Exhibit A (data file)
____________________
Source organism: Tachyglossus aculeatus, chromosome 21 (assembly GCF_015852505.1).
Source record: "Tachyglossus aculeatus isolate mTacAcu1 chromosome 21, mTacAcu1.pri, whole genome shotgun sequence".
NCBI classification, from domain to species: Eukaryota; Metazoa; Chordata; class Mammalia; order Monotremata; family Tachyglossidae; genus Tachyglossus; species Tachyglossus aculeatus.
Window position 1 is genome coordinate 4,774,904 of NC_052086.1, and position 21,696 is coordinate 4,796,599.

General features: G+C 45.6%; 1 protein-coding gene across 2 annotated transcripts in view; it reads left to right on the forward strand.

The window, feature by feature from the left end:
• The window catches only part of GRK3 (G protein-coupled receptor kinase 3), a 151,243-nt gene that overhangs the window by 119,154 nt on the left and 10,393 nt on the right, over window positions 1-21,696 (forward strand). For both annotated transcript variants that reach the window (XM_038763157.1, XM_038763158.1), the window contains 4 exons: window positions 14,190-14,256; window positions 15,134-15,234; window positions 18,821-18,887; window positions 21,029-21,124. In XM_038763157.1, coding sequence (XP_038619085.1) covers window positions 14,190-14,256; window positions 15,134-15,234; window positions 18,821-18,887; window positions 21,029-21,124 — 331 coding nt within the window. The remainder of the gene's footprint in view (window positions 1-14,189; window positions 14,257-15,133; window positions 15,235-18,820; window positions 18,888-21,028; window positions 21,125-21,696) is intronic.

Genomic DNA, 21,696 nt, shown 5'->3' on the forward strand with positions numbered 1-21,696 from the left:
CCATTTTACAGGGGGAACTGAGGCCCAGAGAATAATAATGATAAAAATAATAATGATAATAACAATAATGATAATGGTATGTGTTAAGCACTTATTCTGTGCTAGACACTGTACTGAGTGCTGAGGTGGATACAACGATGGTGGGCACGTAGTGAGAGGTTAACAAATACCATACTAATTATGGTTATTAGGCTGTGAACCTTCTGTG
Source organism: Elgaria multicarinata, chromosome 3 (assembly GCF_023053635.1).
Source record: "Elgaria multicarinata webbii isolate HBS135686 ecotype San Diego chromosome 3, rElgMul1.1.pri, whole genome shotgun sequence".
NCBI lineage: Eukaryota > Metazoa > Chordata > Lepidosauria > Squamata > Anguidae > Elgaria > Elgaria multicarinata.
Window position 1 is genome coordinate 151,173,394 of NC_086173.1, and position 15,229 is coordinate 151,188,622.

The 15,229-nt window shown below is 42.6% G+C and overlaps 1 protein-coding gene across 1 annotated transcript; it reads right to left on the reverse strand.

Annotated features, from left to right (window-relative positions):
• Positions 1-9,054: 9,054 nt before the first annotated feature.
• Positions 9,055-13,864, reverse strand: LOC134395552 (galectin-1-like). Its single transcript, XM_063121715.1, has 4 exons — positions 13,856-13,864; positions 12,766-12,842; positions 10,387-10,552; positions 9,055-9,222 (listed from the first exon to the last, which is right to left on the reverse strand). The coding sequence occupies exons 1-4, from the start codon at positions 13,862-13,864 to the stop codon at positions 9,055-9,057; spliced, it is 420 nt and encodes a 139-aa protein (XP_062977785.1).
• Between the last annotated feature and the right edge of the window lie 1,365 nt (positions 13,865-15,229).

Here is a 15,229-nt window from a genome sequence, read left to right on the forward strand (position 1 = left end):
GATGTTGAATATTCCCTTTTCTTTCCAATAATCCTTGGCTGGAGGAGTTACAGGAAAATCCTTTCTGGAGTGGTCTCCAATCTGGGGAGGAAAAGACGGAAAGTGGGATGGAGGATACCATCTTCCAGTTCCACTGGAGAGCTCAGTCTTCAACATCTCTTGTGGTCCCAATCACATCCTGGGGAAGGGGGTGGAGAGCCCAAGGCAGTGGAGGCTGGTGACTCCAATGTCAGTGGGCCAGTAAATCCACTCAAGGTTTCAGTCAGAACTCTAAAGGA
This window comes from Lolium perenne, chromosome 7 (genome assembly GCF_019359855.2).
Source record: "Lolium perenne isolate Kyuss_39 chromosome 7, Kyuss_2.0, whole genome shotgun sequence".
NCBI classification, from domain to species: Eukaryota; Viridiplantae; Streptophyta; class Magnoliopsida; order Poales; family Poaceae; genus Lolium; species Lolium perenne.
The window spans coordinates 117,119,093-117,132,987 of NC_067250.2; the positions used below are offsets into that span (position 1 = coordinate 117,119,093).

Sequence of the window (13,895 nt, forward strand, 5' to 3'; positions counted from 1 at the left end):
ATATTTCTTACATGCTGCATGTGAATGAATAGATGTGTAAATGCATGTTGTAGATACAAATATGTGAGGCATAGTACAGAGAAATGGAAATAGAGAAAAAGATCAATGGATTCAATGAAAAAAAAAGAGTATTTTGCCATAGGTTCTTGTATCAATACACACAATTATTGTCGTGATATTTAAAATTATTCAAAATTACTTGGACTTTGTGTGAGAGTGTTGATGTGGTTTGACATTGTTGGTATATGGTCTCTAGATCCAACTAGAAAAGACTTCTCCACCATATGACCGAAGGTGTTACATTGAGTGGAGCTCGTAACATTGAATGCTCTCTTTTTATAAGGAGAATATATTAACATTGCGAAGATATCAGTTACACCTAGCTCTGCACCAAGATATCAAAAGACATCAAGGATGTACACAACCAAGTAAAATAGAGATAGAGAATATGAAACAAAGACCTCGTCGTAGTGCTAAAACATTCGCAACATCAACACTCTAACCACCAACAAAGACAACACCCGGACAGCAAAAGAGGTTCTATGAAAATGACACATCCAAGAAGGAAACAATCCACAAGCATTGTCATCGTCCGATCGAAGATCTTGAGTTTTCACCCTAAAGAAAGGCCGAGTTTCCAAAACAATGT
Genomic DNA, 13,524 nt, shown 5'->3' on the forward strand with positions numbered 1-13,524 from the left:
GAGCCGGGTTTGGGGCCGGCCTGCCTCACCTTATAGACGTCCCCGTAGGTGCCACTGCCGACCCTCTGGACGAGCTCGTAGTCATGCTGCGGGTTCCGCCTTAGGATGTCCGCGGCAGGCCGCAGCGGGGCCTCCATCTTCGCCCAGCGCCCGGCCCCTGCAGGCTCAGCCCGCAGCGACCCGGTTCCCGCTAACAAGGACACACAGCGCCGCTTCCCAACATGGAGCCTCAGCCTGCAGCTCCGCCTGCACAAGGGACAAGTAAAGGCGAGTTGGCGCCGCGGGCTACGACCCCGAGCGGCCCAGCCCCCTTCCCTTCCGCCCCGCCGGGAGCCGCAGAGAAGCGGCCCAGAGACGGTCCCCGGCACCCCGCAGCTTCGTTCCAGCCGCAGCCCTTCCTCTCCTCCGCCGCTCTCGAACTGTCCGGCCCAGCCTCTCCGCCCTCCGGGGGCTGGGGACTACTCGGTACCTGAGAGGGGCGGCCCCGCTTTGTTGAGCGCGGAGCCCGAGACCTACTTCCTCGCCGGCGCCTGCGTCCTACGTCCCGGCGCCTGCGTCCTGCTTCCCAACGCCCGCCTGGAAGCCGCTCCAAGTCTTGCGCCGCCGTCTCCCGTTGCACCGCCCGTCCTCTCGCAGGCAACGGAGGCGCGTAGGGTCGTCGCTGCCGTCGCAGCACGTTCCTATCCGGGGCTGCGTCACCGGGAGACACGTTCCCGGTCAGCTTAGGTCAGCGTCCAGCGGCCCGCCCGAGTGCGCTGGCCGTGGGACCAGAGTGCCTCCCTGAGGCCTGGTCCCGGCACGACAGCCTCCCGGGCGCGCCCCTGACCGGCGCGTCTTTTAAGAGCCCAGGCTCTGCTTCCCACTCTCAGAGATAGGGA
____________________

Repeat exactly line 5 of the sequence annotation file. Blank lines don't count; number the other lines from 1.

General features: G+C 45.6%; 1 protein-coding gene across 2 annotated transcripts in view; it reads left to right on the forward strand.